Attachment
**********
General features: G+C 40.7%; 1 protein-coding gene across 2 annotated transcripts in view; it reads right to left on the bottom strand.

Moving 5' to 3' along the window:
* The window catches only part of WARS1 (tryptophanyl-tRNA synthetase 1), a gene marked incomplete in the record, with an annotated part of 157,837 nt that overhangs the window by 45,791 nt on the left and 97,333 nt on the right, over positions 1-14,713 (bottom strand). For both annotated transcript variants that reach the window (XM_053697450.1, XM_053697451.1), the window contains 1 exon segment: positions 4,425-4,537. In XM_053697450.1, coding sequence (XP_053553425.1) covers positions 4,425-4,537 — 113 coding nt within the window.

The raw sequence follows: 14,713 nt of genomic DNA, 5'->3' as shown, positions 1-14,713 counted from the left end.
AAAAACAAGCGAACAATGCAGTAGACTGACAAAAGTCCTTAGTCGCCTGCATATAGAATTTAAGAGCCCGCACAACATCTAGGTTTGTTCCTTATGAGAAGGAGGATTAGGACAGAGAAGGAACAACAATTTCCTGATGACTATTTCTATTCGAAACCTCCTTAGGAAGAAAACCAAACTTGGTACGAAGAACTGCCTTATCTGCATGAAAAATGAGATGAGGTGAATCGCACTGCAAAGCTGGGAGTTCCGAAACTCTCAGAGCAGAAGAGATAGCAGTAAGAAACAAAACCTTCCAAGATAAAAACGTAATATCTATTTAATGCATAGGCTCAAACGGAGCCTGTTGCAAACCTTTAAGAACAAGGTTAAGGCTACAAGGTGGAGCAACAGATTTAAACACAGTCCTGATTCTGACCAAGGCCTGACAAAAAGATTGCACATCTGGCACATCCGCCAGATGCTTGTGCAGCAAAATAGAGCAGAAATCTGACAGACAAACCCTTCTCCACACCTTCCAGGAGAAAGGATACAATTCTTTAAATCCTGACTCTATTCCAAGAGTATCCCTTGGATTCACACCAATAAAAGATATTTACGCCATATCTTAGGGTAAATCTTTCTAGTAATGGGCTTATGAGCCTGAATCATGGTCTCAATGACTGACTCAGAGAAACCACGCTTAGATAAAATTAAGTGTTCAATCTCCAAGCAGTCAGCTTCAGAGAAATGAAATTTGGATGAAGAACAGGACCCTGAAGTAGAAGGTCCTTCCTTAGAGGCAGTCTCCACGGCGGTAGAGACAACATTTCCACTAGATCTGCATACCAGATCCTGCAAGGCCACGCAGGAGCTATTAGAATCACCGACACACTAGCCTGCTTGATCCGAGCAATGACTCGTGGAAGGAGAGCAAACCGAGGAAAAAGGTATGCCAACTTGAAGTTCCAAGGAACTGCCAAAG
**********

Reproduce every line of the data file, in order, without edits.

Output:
General features: G+C 40.7%; 1 protein-coding gene across 2 annotated transcripts in view; it reads right to left on the bottom strand.

Moving 5' to 3' along the window:
* The window catches only part of WARS1 (tryptophanyl-tRNA synthetase 1), a gene marked incomplete in the record, with an annotated part of 157,837 nt that overhangs the window by 45,791 nt on the left and 97,333 nt on the right, over positions 1-14,713 (bottom strand). For both annotated transcript variants that reach the window (XM_053697450.1, XM_053697451.1), the window contains 1 exon segment: positions 4,425-4,537. In XM_053697450.1, coding sequence (XP_053553425.1) covers positions 4,425-4,537 — 113 coding nt within the window.

The raw sequence follows: 14,713 nt of genomic DNA, 5'->3' as shown, positions 1-14,713 counted from the left end.
AAAAACAAGCGAACAATGCAGTAGACTGACAAAAGTCCTTAGTCGCCTGCATATAGAATTTAAGAGCCCGCACAACATCTAGGTTTGTTCCTTATGAGAAGGAGGATTAGGACAGAGAAGGAACAACAATTTCCTGATGACTATTTCTATTCGAAACCTCCTTAGGAAGAAAACCAAACTTGGTACGAAGAACTGCCTTATCTGCATGAAAAATGAGATGAGGTGAATCGCACTGCAAAGCTGGGAGTTCCGAAACTCTCAGAGCAGAAGAGATAGCAGTAAGAAACAAAACCTTCCAAGATAAAAACGTAATATCTATTTAATGCATAGGCTCAAACGGAGCCTGTTGCAAACCTTTAAGAACAAGGTTAAGGCTACAAGGTGGAGCAACAGATTTAAACACAGTCCTGATTCTGACCAAGGCCTGACAAAAAGATTGCACATCTGGCACATCCGCCAGATGCTTGTGCAGCAAAATAGAGCAGAAATCTGACAGACAAACCCTTCTCCACACCTTCCAGGAGAAAGGATACAATTCTTTAAATCCTGACTCTATTCCAAGAGTATCCCTTGGATTCACACCAATAAAAGATATTTACGCCATATCTTAGGGTAAATCTTTCTAGTAATGGGCTTATGAGCCTGAATCATGGTCTCAATGACTGACTCAGAGAAACCACGCTTAGATAAAATTAAGTGTTCAATCTCCAAGCAGTCAGCTTCAGAGAAATGAAATTTGGATGAAGAACAGGACCCTGAAGTAGAAGGTCCTTCCTTAGAGGCAGTCTCCACGGCGGTAGAGACAACATTTCCACTAGATCTGCATACCAGATCCTGCAAGGCCACGCAGGAGCTATTAGAATCACCGACACACTAGCCTGCTTGATCCGAGCAATGACTCGTGGAAGGAGAGCAAACCGAGGAAAAAGGTATGCCAACTTGAAGTTCCAAGGAACTGCCAAAG